Album of the Week: James Brown’s There It Is (1972)

The Godfather of Soul has an overwhelmingly huge discography, and I’ve heard relatively few of his studio albums, live albums or compilations. The guy basically invented funk music, and many fans point to records like Sex Machine and The Payback as essential collections of his energetic funk mastery.

There It Is is a bit different. It contains some tracks that are outside the sound of James Brown’s typical oeuvre. “King Heroin” is amazingly surreal: over a laconic groove, Brown describes a dream about a “strange weird object” talking to people. Turns out it’s heroin, and Brown (as the anthropomorphic heroin) recites the dangers of the deadly drug. This one must be heard to be believed! Ultimately, James Brown’s anti-drug PSAs feel hypocritical, as he would go on to abuse PCP and other drugs for years. “Public Enemy #1” follows the example of “King Heroin”, but packs less of a punch.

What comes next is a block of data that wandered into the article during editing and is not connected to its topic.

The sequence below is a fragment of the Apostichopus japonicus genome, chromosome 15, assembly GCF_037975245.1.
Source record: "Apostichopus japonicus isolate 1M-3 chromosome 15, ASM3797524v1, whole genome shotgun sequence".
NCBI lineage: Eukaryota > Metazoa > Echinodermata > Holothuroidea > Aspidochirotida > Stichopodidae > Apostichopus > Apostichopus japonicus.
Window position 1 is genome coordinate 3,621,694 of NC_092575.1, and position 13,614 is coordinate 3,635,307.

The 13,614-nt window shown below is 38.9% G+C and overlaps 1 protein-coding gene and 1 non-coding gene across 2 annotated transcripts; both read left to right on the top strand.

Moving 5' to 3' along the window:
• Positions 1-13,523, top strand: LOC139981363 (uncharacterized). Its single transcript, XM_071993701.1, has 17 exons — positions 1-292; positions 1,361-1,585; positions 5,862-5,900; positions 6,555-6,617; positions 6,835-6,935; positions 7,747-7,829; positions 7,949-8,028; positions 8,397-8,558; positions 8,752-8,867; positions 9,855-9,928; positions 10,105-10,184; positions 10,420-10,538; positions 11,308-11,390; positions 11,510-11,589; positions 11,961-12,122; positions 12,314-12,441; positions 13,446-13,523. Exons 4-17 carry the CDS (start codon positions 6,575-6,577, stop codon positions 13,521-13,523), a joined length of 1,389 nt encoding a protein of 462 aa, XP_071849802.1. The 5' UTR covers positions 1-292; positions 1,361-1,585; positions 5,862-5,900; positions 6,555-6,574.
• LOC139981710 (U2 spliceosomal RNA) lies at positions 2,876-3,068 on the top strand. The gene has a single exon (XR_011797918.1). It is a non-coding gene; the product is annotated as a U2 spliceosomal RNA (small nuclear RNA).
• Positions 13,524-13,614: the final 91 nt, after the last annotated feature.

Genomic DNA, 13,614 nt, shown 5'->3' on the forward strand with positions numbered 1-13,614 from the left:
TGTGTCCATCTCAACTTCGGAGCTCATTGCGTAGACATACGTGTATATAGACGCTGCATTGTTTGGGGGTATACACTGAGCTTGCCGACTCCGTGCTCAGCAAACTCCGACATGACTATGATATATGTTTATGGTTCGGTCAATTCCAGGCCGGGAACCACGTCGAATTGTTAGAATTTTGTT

There are a few classic funk cuts here, most notably “Talkin’ Loud and Saying Nothin'”, “I’m a Greedy Man” and the title track. “Who Am I” is a rare James Brown ballad, and his voice isn’t exactly tailor-made for the style. Nevertheless, I like it. The closer “Never Can Say Goodbye” has a laid-back beat similar to “King Heroin”, but there’s no proselytizing on this song. It’s a nice way to end a strong outing from the prolific James Brown.

Listen to There It Is here.

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